Fools for love: fake boyfriends fleecing South Africans

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Fools for love: fake boyfriends fleecing South Africans

Women are handing over cash to cons at an alarming rate, and the amounts are often huge

Consumer journalist

“Hallo, I want to know, if I receive a shipment from UK – clothes and money – how much must I pay to have it couriered from the airport in Johannesburg to Mokopane?”
In that one sentence, “Adelaide” told this consumer journalist that she’s joined the long list of women who have fallen victim to the “fake boyfriend” scam.
She’d already paid “fees” of R2,950 to get the fictitious parcel, and had been asked for another R2,500.
Barely 20 minutes after breaking the news to Adelaide that the man she’d been exchanging loved-up e-mails with for months was a conman, I heard from yet another victim.
“Thandi” sent me details of the “parcel” she’d been sent by her “boyfriend” in London, with all the reference numbers.
“Wendy, please check for me and find out if there is any parcel for me ... ”
Yet again, I responded with: “I’m so sorry to tell you that your ‘boyfriend’ is a fraudster. There is no parcel; please do not make payment ... ”
“Yes,” she said, “help – he is busy telling me to go pay ... ”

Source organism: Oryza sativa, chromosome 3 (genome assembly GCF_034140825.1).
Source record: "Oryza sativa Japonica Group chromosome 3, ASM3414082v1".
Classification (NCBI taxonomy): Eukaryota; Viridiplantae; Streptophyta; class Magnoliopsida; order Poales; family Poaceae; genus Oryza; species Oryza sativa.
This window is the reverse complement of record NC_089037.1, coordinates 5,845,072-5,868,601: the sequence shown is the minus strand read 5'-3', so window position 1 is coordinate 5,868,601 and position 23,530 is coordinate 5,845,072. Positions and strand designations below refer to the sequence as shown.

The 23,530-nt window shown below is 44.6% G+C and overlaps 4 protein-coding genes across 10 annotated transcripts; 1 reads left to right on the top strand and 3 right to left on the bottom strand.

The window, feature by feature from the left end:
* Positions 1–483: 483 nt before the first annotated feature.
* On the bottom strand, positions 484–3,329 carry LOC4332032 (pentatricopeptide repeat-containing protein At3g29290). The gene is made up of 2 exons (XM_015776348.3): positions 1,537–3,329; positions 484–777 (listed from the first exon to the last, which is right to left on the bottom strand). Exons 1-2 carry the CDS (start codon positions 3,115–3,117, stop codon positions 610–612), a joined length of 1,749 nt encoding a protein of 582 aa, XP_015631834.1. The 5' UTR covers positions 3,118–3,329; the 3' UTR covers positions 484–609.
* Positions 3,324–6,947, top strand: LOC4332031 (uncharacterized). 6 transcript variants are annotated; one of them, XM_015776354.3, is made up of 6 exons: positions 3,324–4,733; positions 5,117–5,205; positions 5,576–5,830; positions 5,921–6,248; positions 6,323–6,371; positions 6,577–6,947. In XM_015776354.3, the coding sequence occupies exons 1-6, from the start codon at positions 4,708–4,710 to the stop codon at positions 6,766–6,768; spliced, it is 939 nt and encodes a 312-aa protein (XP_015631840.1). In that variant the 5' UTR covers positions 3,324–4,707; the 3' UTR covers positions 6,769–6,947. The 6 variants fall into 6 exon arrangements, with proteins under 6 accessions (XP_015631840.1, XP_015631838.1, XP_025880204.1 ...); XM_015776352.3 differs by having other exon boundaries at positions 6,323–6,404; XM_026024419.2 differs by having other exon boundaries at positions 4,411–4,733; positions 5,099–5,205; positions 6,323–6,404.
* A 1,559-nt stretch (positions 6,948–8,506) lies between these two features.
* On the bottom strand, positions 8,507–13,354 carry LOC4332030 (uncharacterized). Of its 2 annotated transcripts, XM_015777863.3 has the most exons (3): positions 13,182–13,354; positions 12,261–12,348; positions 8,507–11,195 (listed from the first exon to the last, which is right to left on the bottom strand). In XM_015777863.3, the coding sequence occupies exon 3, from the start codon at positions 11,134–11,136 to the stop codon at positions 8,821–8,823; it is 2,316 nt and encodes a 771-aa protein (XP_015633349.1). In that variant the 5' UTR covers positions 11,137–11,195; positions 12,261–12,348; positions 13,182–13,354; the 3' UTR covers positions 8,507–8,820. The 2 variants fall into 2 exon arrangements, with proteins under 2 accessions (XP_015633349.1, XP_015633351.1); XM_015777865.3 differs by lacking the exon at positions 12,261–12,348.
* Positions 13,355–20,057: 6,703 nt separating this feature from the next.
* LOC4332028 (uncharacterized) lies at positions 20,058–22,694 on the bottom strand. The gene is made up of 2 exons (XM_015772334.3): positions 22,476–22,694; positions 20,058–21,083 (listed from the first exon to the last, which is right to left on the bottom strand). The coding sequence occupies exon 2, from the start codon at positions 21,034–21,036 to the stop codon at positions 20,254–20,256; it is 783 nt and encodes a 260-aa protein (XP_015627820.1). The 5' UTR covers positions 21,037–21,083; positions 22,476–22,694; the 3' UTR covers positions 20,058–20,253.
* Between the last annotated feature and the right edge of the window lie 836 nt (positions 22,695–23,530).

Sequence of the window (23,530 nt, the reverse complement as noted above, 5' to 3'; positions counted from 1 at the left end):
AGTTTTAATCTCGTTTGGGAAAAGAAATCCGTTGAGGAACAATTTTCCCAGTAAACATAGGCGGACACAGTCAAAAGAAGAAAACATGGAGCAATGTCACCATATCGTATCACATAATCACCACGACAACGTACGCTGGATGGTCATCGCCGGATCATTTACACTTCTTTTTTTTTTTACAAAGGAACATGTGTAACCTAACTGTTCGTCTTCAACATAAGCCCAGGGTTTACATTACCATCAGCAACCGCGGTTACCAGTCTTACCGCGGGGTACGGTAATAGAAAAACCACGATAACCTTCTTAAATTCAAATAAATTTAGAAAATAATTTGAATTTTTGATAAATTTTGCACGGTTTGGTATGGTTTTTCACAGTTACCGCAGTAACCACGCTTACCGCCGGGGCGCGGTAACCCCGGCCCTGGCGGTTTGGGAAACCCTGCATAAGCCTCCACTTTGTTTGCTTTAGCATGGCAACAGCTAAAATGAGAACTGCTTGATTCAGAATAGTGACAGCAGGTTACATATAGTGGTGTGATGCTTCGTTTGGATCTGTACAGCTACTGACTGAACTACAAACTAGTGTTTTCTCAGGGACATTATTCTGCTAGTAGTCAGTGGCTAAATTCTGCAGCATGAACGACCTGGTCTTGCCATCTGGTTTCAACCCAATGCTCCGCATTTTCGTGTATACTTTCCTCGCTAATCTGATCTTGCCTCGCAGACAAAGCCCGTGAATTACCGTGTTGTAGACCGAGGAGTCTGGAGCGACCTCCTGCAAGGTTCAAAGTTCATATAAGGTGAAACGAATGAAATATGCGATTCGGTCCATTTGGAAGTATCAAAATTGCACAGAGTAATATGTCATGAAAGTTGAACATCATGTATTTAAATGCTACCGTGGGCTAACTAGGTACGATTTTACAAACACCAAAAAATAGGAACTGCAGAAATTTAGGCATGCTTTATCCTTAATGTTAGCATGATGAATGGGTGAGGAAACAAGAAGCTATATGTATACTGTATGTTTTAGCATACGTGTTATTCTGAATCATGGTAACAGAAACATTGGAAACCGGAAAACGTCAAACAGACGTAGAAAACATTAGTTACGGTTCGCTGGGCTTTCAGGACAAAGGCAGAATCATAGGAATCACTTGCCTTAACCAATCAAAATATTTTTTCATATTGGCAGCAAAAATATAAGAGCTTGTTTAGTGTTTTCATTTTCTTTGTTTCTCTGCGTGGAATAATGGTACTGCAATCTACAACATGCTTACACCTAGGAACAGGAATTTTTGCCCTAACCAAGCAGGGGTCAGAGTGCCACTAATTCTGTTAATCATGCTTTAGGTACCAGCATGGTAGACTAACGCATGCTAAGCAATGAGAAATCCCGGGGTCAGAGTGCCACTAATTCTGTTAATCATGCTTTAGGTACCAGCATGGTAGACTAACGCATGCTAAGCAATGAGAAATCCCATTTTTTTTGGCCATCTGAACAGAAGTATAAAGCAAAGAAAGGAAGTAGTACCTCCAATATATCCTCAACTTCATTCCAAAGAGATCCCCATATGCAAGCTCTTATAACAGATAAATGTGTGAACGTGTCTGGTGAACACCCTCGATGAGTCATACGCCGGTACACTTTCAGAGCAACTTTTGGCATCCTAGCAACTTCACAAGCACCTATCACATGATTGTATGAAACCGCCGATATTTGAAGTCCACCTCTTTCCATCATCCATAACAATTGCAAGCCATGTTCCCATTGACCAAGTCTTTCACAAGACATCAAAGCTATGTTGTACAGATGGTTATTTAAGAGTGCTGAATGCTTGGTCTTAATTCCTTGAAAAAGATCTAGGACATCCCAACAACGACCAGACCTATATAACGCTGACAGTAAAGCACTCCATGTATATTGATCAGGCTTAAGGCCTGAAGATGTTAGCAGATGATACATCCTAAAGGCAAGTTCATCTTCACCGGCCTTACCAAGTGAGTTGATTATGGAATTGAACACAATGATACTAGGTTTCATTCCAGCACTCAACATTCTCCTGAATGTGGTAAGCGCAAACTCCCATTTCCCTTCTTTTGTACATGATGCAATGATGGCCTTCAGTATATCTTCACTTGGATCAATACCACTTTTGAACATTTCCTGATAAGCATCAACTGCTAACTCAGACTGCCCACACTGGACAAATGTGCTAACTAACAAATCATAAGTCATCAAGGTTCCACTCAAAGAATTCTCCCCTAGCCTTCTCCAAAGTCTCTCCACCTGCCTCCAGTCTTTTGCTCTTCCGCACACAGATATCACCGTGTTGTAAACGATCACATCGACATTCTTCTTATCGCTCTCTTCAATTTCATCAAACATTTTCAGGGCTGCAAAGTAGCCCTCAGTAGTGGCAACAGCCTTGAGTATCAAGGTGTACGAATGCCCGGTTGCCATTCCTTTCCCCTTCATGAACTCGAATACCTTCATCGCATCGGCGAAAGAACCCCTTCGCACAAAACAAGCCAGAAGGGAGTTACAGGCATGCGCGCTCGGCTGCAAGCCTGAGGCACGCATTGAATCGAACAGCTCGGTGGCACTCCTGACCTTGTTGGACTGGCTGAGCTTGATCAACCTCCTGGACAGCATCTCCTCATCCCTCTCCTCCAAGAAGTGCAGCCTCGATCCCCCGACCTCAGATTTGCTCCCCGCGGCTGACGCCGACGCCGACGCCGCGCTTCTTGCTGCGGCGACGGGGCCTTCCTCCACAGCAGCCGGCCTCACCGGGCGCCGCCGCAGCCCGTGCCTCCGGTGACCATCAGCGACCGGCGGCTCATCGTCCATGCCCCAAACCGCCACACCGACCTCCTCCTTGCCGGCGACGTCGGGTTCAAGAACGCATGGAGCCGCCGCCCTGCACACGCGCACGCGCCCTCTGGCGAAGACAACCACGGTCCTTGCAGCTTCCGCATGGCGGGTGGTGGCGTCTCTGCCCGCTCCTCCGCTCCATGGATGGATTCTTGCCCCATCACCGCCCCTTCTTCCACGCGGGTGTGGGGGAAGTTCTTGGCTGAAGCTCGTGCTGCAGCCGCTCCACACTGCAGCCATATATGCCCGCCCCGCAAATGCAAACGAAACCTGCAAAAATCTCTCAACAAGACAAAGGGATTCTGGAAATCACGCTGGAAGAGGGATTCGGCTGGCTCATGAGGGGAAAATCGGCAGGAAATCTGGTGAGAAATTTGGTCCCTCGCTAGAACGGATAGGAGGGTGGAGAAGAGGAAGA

Clearly, this scam is claiming victims in South Africa at an alarming rate.
Sometimes the amounts are massive.
Having registered on the Badoo dating website, a 40-year-old Cape Town school teacher was contacted by a man calling himself “Alex Wilson” who wooed her with syrupy love “letters” for six months before telling her that he’d hidden £50,000 in a parcel for her.
Her e-mail to me began: “I’m so sad. My fiancé sent me a parcel from the UK. It reached SA immigration services and was withheld because of the UK pounds in the parcel.”
At that point she’d already paid R90,000 to the fraudsters – borrowed from a widowed aunt – and had been asked to pay another R80,000.
I broke the bad news to her on the phone. “I feel sick,” she said, as the truth hit home. “I don’t know how I could be so stupid!”
It’s possible for authentic relationships to develop online; for a couple to fall in love without having met, but con artists have perfected the art of faking a relationship for months in order to gain their victim’s trust, and love, in order to scam them.Umhlanga-based law firm Shepstone & Wylie has also had to be the bearer of bad news to many women about their adoring “boyfriends” or “fiancés”.
Customs consultant Taryn Hunkin said it’s not easy telling these women, who believe they need help with unreasonable “customs officials”, that that’s not their problem.
“Some of them don’t believe me at first; they’re adamant that there’s no way that their man would do that to them,” she said.
In one case, a woman parted with a total of R100,000 to get “two metal trunks” from customs, before Hunkin told her the truth.
“They kept coming up with more and more excuses as to why she needed to pay more money and why she hadn’t yet received the parcel.”
It’s a particularly savage con because of the psychology at play – the women keep paying because they don’t want their previous payments to have been for nothing, and they don’t want to let their boyfriends down.

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